The unpainted, welded sheet metal sections that will serve as the framework for the remainder of the vehicle, including the motor, the chassis, and the cosmetic components, are referred to as the “Body in White” (or “B.I.W.” for short).
- Advances in welding setups can accommodate the entire body (Side body, underbody, Enclosures, etc.)
- Design of welding fixtures for use in both prototypes and full-scale production.
- Welding facilities for Geo and Respot are being built.
- The side space is up specifically for posing the body.
- Inspecting and changing the illumination.
- Reduced length of fixtures.
How to Define a Fixture?
A fixture is any device used in manufacturing to hold, place, and support the component. Fixtures are used to keep the parts in place during any process. The 3-2-1 rule must be adhered to.
To What Extent Does the 3-2-1 Rule Apply?
All six degrees of freedom are effectively locked by using the 3-2-1 method.
In the “3-2-1” principle of component holding, three of the component’s pins must be located on the first principle plane, which could be the XY, YZ, or ZX plane. There are also two pins in a second plane perpendicular to the first and the third pin in a fourth plane perpendicular to the first two. By employing this method, we can bind Components in all six of its movable joints.
Each vehicle goes through a multi-step assembly process, with its panels and body parts passing from one station to the next until they are complete and ready to ship.
During assembly, panels are moved from one location to another. Those are the sections that get the “Station” moniker.
As part of the BIW fixture design process, we use a series of stations to position the panels in preparation for the joining operations.
Some of these stations are:
- Geo Station.
- Respot Station
- Pedestal/ Riveting
- the buffer zone
- Marriage Station
- Sealing Station
- Curing Station
- Geo Station
A tight geometrical restriction separates this station’s two halves. Joining methods like welding and riveting are equally applicable. Here, the precision and geometry of the final product are established. Precise positioning is required, as the tolerance on positioning pins is a tight 0/-0.15.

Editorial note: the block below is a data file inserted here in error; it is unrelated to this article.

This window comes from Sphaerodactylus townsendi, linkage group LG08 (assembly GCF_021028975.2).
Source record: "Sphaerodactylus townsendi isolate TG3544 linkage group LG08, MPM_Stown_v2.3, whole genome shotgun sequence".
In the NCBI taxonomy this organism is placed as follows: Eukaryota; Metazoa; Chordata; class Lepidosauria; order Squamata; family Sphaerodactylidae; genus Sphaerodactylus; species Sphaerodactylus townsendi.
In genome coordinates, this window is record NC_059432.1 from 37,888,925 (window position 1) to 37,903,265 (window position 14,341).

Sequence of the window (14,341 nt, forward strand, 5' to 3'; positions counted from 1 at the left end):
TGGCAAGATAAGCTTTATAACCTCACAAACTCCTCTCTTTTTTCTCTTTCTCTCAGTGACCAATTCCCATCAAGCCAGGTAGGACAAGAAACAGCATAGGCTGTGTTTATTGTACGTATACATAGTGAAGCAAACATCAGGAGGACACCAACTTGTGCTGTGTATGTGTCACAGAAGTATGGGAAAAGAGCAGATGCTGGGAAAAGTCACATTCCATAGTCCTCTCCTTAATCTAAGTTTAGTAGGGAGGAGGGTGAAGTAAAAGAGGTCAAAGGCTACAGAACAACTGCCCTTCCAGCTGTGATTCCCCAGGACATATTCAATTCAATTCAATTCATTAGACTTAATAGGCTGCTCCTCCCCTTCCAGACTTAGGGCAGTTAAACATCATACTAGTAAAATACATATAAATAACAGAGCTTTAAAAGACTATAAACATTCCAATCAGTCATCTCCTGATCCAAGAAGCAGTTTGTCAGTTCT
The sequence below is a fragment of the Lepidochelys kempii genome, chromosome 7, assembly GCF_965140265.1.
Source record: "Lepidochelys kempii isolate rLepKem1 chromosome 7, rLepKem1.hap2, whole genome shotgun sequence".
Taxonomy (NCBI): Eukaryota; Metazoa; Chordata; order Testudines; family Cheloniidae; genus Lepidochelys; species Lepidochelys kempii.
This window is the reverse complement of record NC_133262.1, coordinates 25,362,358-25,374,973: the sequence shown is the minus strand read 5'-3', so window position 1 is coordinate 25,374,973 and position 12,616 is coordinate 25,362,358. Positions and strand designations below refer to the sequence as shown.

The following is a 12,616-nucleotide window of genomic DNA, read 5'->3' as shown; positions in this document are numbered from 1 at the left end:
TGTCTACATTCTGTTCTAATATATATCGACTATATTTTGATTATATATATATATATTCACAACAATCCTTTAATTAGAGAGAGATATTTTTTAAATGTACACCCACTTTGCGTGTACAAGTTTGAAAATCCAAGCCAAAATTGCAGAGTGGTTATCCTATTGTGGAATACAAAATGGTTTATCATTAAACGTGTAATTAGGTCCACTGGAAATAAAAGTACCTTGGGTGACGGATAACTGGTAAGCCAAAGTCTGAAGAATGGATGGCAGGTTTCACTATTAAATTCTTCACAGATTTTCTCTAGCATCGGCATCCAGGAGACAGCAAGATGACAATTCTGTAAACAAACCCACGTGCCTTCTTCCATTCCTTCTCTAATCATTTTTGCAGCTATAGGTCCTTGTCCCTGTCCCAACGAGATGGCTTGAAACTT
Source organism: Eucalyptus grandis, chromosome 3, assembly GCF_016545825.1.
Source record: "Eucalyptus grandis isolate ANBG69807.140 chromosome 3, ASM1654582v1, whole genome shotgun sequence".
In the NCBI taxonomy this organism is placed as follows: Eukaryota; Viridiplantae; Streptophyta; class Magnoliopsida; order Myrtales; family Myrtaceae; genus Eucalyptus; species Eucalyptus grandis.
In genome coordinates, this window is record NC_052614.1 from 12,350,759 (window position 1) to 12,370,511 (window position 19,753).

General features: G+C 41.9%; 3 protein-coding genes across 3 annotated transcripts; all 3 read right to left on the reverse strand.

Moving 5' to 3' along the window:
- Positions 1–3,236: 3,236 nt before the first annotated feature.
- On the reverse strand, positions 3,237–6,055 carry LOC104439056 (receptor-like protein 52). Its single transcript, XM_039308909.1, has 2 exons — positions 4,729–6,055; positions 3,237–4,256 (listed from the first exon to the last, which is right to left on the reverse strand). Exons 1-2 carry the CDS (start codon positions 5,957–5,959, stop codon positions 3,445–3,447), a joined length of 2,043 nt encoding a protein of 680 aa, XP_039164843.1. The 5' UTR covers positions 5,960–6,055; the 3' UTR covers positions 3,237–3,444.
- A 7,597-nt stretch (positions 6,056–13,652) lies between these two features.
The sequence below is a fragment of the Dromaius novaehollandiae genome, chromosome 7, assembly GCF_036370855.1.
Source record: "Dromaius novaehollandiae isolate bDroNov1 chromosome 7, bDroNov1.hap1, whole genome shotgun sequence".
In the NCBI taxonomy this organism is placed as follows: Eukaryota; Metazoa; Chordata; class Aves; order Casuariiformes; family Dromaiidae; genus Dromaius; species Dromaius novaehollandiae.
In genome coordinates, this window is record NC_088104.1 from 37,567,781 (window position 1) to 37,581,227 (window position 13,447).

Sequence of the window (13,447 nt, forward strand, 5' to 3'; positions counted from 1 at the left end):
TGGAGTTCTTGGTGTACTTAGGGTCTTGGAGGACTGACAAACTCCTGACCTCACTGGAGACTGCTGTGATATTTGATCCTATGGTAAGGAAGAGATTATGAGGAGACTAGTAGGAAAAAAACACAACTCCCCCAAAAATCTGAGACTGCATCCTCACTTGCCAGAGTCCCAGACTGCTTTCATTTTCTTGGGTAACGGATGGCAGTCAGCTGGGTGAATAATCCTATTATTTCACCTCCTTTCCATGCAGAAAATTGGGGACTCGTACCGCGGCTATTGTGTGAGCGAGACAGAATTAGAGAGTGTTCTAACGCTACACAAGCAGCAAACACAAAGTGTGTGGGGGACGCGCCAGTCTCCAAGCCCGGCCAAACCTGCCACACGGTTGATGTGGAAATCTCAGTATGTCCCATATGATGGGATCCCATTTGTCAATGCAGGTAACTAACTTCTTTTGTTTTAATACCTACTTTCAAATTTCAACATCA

- Respot Station:
Spot welding or riveting will still be required once a product departs the Geo Station, but this work will no longer be done at the station. After that, the Re-spot station is where it will be located going forward.
- Pedestal Spot:
In this station, panels are welded using a Pedestal gun attached to a tool, which a human or a robot can operate.
The typical placement for a Re spot station is atop a pedestal.
Re-spotting and pedestal stations serve the same purpose. When picking between a pedestal and a re-spot station, it’s essential to consider elements including cycle time, floor space, number of welds, clamp configuration, and panel size.
Panels are loaded here, and if necessary, their orientation can be modified here as well before continuing to the next station.
Robots can use this panel instead of attempting to relocate it to a new station.
- The buffer zone.
At this stage, we check that both processes are balanced.
Some stations can finish their processes more quickly than others.
In that instance, panels can be stored in a central area, allowing the production line to operate smoothly.
This is all about BIW. You can look for BIW Design Course Online or in your city to learn the subject for a thriving career.
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